The Pullers Championship: Where the Associations Meet.

The Pullers Championship: Where the Associations Meet.

The Pullers Championship: Where the Associations Meet. 

For a long time my role in the world of truck and tractor pulling was very simple. Passionate, but simple. I was a fan. One might even say, a big fan. I followed the national level circuits. I became familiar with the history of vehicles and drivers. I dedicated trips in the summertime to attending far away pulls, and chatting with people I had grown up idolizing. I was never doing anything special, or dedicated, or out of the ordinary, as far as I was concerned. This was simply something I had grown up with. My father was a die-hard fan, as was his father before him. As a child, our time together was spent discussing previous champions, the basic rules of the classes, the premier destination pulls, the tracks. Anything pulling related, really. It was such a part of the fabric of my hobbies, that like anything someone spends a lot of time with, I really took for granted all the aspects of the sport. 

It was only after my role transitioned from fandom to media production that I realized just how complex our whole enterprise can look to the outsider, and how more intricate it is to explain. You don’t simply “get” pulling in a twenty minute conversation. You grow up with it. Just the way, you don’t simply read a handbook on football before the superbowl, and hope to understand different defensive formations. One of the biggest new aspects of my life, now that I have taken a more hands on approach to the pulling world, is to explain and expand people’s perception of pulling. A lot of my colleagues, friends, and family members are eager to see the finer points of pulling. They can grasp the surface level attraction: it’s loud, it’s fast, it’s full of beautiful equipment, but the notion that people can make jobs out of this baffles them. That leagues and associations can exist. That there are consistent rules, and regulations, and champions and presidents and committees seems to truly befuddle them. How can someone “work” for pulling? I hear this a lot. Another common question comes in the form of pondering how a driver can be a “professional.” 

At this point it is easiest to liken the sport to more traditional bat and ball sports they may be familiar with. Just as baseball, or football, or basketball all have professional leagues, so does pulling. I explain that state and regional level pulling is somewhat comparable to a developmental program, and the three national levels are professional pulling, each catering to a slightly different geographical area, or subset of pullers. Think of the Outlaws, Professional Pulling League, and National Tractor Pullers Association as the different leagues or conferences in sports. Think of PPL as the American League, and NTPA as the National League. Sure pullers can move amongst leagues, but typically, they will perform within a specific association for any given year. This analogy seemed to hold up well. People were grasping the concept of associations managing national level pulling. Until someone asked the very obvious question that, I admit, I wasn’t entirely prepared for. If the three associations are like leagues, where is the world series? When do they get together to see who is the best of the best? Well… you just kind of win your own association, and I had never pondered it much beyond that. But, no, that isn’t the case! There are instances that they get together. So, folks, what is the world series, or superbowl, or finals of pulling?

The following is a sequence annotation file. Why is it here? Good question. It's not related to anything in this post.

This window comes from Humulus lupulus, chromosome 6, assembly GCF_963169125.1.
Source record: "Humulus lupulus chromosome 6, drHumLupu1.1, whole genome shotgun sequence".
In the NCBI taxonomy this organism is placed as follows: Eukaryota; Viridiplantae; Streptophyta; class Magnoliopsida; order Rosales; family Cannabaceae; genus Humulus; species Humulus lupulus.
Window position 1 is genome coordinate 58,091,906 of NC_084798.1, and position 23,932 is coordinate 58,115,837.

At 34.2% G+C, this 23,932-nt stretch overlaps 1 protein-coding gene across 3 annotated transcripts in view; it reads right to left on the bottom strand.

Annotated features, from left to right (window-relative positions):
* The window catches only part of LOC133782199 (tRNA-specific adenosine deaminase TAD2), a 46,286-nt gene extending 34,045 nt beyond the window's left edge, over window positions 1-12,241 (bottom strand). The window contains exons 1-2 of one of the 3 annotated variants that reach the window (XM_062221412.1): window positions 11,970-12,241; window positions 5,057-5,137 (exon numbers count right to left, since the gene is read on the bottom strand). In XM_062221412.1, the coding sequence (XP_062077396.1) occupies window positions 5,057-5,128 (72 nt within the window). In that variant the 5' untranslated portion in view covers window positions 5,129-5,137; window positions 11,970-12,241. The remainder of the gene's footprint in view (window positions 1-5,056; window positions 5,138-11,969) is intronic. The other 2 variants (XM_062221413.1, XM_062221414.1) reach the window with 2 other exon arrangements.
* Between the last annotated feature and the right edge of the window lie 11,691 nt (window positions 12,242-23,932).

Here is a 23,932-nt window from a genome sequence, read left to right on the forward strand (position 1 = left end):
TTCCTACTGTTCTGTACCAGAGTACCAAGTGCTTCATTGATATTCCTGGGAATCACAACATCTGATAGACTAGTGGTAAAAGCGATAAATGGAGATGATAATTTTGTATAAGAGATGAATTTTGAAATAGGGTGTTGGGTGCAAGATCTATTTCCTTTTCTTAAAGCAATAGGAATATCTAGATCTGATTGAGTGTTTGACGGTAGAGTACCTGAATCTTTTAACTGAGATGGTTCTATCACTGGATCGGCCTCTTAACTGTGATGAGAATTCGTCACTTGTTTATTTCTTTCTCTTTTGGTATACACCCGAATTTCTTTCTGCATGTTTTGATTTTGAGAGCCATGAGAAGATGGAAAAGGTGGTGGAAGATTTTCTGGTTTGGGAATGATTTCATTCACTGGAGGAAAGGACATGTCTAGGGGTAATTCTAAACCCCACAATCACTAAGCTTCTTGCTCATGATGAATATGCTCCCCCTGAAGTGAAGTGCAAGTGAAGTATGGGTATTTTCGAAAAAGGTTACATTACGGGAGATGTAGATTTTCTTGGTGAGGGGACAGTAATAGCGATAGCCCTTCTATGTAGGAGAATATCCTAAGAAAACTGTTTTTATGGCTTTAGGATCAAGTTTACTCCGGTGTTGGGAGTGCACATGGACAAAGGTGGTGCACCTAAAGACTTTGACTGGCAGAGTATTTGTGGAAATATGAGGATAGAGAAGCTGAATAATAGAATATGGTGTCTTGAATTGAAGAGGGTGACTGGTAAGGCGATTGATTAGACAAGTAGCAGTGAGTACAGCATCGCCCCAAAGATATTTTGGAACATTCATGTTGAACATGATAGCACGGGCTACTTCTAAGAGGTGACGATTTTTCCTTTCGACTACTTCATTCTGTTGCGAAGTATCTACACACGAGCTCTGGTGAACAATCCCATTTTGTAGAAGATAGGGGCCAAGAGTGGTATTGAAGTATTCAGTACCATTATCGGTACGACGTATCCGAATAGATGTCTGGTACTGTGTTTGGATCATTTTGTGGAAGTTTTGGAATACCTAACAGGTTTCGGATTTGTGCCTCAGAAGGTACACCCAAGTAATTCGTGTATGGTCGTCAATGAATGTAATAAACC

My first thought seemed like an obvious choice: The National Farm Machinery Show. The best of the best from any sanctioning body. But, it’s not really apples to apples. That’s an indoor pull. That tests them in a setup they don’t use throughout the competitive season. So do we have a world series? Then it donned on me. The Pullers Championship. 

I think the mission of this pull was much more rooted in creating a venue that directly supplied pullers with the most true and high percentage purse possible. Pay them the entire profit of the gate. Give pullers what they truly deserve. That seems like it will always be the purpose of The Pullers Championship. However, they have, by accident or design, created a platform that also serves as a place where the top competitors can square off for a bit of bragging rights from each organization, in an outdoor pull. It is structured in the manner that the top three finishers from each class of the three national level pulling organizations are invited to compete. That’s a playoff format. Along with fan voted-in “All-Star” pullers, the whole thing serves as one of the few podiums that pullers from across all the sanctioning bodies can compete head to head. So, to answer the gentleman's question- We do have a championship: The Puller’s Championship. 

You can attend the third iteration of The Puller’s Championship in Nashville, Illinois. May 17th and 18th 2024. 

Green Flags and Tight Chains. 

Pullin’ is fun. 

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